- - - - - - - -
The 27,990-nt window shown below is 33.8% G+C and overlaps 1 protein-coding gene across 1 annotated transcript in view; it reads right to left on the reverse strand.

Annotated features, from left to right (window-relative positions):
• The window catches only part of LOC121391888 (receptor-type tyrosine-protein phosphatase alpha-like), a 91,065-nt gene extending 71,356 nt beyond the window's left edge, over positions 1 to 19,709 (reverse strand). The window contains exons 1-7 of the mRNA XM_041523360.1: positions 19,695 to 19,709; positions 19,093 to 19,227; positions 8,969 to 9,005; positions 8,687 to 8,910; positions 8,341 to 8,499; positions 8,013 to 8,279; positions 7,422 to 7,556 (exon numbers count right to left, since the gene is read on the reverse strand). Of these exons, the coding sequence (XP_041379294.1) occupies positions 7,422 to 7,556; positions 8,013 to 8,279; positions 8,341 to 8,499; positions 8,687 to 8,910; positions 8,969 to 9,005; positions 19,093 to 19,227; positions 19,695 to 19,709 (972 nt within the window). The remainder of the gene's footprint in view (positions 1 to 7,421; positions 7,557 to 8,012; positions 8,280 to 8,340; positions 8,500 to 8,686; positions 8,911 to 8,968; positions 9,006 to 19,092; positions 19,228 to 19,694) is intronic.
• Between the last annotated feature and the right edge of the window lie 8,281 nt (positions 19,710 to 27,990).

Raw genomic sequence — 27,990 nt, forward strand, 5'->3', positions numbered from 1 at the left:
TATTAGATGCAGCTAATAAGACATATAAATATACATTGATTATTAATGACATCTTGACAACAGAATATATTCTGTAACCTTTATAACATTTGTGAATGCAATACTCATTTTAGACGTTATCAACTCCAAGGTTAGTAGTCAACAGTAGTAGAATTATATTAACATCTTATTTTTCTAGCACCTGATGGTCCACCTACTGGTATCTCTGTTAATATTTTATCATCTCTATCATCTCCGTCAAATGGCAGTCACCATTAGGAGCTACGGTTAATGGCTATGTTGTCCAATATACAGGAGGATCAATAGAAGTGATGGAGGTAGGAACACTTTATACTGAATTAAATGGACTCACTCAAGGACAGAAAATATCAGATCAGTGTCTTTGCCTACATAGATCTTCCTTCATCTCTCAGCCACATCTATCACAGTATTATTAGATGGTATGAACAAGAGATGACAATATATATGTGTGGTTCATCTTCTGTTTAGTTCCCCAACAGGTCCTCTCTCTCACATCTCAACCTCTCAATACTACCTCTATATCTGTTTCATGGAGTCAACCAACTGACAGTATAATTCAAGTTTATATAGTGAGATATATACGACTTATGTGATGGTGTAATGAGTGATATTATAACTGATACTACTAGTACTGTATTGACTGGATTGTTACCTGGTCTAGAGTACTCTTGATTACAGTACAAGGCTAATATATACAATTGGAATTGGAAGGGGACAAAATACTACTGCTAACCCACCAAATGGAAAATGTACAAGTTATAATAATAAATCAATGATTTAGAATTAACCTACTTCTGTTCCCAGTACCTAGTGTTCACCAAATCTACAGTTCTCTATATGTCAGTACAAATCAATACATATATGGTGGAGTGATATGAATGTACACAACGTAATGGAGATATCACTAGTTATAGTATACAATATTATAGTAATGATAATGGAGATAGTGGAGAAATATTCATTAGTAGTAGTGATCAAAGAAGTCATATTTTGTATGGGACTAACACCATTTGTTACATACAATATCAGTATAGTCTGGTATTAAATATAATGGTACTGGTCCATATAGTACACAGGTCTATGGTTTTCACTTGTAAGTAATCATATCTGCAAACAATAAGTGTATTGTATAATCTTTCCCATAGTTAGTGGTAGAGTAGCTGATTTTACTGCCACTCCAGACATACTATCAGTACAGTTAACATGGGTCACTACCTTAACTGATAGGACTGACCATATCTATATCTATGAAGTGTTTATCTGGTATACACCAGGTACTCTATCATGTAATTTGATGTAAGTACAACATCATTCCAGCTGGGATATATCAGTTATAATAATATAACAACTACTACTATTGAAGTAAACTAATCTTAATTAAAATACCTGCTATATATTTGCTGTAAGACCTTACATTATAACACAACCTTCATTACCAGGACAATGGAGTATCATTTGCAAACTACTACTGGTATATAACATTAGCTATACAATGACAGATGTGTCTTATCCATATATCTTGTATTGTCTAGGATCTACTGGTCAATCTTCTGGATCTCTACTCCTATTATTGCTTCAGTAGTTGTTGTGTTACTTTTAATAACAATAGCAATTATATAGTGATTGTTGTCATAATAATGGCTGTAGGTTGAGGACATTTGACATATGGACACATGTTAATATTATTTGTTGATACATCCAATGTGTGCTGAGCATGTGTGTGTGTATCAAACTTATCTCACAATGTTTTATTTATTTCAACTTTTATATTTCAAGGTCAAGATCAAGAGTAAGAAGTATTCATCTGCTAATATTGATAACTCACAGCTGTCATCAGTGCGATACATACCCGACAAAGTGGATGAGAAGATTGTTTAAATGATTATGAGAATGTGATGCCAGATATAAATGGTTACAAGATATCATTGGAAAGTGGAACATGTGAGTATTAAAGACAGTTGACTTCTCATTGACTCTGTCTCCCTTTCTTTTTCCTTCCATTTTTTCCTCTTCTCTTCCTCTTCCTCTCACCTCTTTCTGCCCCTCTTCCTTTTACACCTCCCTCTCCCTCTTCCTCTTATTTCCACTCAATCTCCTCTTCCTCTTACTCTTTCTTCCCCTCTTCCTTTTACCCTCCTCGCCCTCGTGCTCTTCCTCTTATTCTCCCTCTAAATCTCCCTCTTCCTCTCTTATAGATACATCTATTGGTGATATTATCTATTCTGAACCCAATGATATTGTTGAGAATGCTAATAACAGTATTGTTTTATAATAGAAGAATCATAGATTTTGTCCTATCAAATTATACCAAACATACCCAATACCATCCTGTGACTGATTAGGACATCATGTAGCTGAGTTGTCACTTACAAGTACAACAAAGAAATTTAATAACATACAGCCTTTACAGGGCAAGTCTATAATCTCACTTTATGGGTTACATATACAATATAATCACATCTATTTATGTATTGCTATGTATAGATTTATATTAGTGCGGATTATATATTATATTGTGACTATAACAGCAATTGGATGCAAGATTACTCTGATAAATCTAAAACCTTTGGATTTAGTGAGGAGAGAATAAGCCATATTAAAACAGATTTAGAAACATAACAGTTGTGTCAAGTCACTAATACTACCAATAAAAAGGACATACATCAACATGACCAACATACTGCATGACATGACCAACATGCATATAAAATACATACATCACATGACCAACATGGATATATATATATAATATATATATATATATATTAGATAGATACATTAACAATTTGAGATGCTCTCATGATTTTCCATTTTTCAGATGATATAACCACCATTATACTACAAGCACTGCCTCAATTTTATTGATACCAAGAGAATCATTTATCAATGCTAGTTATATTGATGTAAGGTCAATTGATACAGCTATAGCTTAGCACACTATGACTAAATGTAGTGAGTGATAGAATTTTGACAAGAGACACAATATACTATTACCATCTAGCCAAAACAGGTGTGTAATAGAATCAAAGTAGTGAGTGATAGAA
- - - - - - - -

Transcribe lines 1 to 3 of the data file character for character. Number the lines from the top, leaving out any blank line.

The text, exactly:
The 27,990-nt window shown below is 33.8% G+C and overlaps 1 protein-coding gene across 1 annotated transcript in view; it reads right to left on the reverse strand.

Annotated features, from left to right (window-relative positions):
• The window catches only part of LOC121391888 (receptor-type tyrosine-protein phosphatase alpha-like), a 91,065-nt gene extending 71,356 nt beyond the window's left edge, over positions 1 to 19,709 (reverse strand). The window contains exons 1-7 of the mRNA XM_041523360.1: positions 19,695 to 19,709; positions 19,093 to 19,227; positions 8,969 to 9,005; positions 8,687 to 8,910; positions 8,341 to 8,499; positions 8,013 to 8,279; positions 7,422 to 7,556 (exon numbers count right to left, since the gene is read on the reverse strand). Of these exons, the coding sequence (XP_041379294.1) occupies positions 7,422 to 7,556; positions 8,013 to 8,279; positions 8,341 to 8,499; positions 8,687 to 8,910; positions 8,969 to 9,005; positions 19,093 to 19,227; positions 19,695 to 19,709 (972 nt within the window). The remainder of the gene's footprint in view (positions 1 to 7,421; positions 7,557 to 8,012; positions 8,280 to 8,340; positions 8,500 to 8,686; positions 8,911 to 8,968; positions 9,006 to 19,092; positions 19,228 to 19,694) is intronic.